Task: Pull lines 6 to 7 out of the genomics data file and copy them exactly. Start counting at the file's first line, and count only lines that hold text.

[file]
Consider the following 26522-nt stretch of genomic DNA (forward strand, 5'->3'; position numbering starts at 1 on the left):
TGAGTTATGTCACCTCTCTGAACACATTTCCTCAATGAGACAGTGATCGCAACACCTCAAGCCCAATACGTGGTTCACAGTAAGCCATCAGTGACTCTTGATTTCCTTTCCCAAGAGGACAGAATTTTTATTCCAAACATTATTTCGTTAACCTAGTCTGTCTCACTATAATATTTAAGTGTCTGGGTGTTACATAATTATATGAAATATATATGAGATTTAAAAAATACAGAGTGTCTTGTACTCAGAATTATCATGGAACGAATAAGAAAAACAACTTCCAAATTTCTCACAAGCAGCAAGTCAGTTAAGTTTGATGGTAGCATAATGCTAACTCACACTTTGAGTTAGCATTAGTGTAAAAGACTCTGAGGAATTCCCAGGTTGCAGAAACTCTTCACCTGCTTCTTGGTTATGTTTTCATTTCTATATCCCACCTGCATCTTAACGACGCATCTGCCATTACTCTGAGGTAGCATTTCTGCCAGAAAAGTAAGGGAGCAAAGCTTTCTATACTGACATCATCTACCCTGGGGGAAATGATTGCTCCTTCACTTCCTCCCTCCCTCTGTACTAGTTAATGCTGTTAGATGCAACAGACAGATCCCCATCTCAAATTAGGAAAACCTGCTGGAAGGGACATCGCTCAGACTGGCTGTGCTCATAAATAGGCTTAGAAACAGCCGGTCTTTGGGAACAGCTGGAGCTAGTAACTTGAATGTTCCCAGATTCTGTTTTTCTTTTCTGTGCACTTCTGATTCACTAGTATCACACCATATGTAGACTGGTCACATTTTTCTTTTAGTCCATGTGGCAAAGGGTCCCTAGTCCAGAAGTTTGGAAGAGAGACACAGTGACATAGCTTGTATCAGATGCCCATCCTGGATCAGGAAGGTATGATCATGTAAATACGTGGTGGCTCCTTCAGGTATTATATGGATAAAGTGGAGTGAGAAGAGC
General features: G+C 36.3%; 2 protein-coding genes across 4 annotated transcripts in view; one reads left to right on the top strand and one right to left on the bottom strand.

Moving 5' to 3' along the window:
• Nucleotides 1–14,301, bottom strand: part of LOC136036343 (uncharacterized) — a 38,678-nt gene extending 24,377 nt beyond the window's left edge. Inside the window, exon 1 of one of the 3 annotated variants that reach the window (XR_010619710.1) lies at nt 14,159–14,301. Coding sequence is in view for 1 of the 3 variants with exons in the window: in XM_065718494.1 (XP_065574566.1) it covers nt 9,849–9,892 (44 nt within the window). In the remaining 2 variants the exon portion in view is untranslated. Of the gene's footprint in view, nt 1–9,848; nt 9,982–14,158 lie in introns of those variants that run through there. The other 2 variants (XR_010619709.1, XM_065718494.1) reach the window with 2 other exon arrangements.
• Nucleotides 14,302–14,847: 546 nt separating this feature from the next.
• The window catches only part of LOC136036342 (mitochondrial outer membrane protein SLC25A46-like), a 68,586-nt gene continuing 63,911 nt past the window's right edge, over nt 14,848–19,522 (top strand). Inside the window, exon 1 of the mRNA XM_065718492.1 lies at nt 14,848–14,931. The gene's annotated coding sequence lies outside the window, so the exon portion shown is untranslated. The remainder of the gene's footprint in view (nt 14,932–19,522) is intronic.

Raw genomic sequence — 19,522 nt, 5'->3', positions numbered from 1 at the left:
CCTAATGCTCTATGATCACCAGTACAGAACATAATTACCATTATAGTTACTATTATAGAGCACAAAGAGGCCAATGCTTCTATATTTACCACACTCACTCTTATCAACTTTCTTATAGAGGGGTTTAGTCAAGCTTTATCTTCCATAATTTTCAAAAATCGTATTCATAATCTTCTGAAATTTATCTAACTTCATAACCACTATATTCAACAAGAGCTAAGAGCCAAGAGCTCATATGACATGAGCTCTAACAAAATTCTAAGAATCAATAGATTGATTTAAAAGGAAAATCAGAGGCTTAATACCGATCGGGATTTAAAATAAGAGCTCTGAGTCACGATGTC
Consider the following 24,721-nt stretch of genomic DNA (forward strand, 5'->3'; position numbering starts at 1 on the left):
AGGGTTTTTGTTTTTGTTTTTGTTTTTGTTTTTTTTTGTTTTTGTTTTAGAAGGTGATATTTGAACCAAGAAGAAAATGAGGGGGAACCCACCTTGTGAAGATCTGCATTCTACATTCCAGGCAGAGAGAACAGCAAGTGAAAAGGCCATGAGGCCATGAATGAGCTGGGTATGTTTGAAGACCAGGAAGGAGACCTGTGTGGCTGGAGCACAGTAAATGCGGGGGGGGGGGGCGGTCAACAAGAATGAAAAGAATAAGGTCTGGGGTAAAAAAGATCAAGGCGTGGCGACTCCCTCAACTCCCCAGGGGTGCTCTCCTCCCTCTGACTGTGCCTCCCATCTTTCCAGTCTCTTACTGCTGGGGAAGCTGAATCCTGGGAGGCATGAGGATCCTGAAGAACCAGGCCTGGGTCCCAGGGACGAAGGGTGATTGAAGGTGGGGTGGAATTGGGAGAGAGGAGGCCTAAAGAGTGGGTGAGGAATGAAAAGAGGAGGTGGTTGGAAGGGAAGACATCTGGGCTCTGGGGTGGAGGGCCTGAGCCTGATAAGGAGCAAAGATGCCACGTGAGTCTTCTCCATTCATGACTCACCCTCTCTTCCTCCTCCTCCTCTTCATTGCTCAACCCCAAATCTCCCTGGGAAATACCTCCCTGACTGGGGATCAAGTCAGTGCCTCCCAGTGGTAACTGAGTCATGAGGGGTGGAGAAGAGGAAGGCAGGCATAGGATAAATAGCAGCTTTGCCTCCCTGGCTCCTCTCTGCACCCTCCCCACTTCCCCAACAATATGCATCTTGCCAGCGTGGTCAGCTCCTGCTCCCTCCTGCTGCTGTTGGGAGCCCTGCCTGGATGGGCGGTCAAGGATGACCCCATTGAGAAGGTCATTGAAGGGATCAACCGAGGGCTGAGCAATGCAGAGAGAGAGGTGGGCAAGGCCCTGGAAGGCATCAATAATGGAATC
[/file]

• Nucleotides 14,302–14,847: 546 nt separating this feature from the next.
• The window catches only part of LOC136036342 (mitochondrial outer membrane protein SLC25A46-like), a 68,586-nt gene continuing 63,911 nt past the window's right edge, over nt 14,848–19,522 (top strand). Inside the window, exon 1 of the mRNA XM_065718492.1 lies at nt 14,848–14,931. The gene's annotated coding sequence lies outside the window, so the exon portion shown is untranslated. The remainder of the gene's footprint in view (nt 14,932–19,522) is intronic.